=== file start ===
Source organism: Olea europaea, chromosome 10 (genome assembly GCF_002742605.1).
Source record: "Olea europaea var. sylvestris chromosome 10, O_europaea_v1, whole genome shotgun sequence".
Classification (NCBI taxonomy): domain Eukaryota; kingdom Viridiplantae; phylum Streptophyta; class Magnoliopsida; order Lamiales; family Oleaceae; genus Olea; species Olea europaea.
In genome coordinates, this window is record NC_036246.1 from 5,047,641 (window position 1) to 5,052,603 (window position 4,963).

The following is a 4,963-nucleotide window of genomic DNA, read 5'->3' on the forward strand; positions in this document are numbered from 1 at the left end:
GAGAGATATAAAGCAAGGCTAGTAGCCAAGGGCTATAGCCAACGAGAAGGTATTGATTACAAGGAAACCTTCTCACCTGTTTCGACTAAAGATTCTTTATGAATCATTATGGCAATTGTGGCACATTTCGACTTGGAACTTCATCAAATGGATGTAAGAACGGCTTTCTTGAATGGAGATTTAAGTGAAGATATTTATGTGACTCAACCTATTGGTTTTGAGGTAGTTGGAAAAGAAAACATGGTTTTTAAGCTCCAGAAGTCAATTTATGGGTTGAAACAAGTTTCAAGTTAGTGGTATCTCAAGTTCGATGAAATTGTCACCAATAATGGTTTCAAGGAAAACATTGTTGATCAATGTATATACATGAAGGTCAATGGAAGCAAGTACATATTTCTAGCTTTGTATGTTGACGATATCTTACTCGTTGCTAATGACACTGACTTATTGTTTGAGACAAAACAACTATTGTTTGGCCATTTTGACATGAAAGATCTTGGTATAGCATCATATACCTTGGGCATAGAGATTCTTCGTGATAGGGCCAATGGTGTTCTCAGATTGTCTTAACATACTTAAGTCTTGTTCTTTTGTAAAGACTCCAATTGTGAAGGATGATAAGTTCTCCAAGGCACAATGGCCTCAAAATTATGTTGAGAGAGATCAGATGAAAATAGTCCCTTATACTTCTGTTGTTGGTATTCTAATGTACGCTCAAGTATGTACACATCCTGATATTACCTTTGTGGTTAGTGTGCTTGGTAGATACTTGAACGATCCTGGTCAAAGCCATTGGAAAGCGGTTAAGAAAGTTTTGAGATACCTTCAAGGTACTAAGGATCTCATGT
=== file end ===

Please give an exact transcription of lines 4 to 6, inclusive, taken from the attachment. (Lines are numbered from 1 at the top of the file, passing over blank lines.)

In genome coordinates, this window is record NC_036246.1 from 5,047,641 (window position 1) to 5,052,603 (window position 4,963).

The following is a 4,963-nucleotide window of genomic DNA, read 5'->3' on the forward strand; positions in this document are numbered from 1 at the left end:
GAGAGATATAAAGCAAGGCTAGTAGCCAAGGGCTATAGCCAACGAGAAGGTATTGATTACAAGGAAACCTTCTCACCTGTTTCGACTAAAGATTCTTTATGAATCATTATGGCAATTGTGGCACATTTCGACTTGGAACTTCATCAAATGGATGTAAGAACGGCTTTCTTGAATGGAGATTTAAGTGAAGATATTTATGTGACTCAACCTATTGGTTTTGAGGTAGTTGGAAAAGAAAACATGGTTTTTAAGCTCCAGAAGTCAATTTATGGGTTGAAACAAGTTTCAAGTTAGTGGTATCTCAAGTTCGATGAAATTGTCACCAATAATGGTTTCAAGGAAAACATTGTTGATCAATGTATATACATGAAGGTCAATGGAAGCAAGTACATATTTCTAGCTTTGTATGTTGACGATATCTTACTCGTTGCTAATGACACTGACTTATTGTTTGAGACAAAACAACTATTGTTTGGCCATTTTGACATGAAAGATCTTGGTATAGCATCATATACCTTGGGCATAGAGATTCTTCGTGATAGGGCCAATGGTGTTCTCAGATTGTCTTAACATACTTAAGTCTTGTTCTTTTGTAAAGACTCCAATTGTGAAGGATGATAAGTTCTCCAAGGCACAATGGCCTCAAAATTATGTTGAGAGAGATCAGATGAAAATAGTCCCTTATACTTCTGTTGTTGGTATTCTAATGTACGCTCAAGTATGTACACATCCTGATATTACCTTTGTGGTTAGTGTGCTTGGTAGATACTTGAACGATCCTGGTCAAAGCCATTGGAAAGCGGTTAAGAAAGTTTTGAGATACCTTCAAGGTACTAAGGATCTCATGT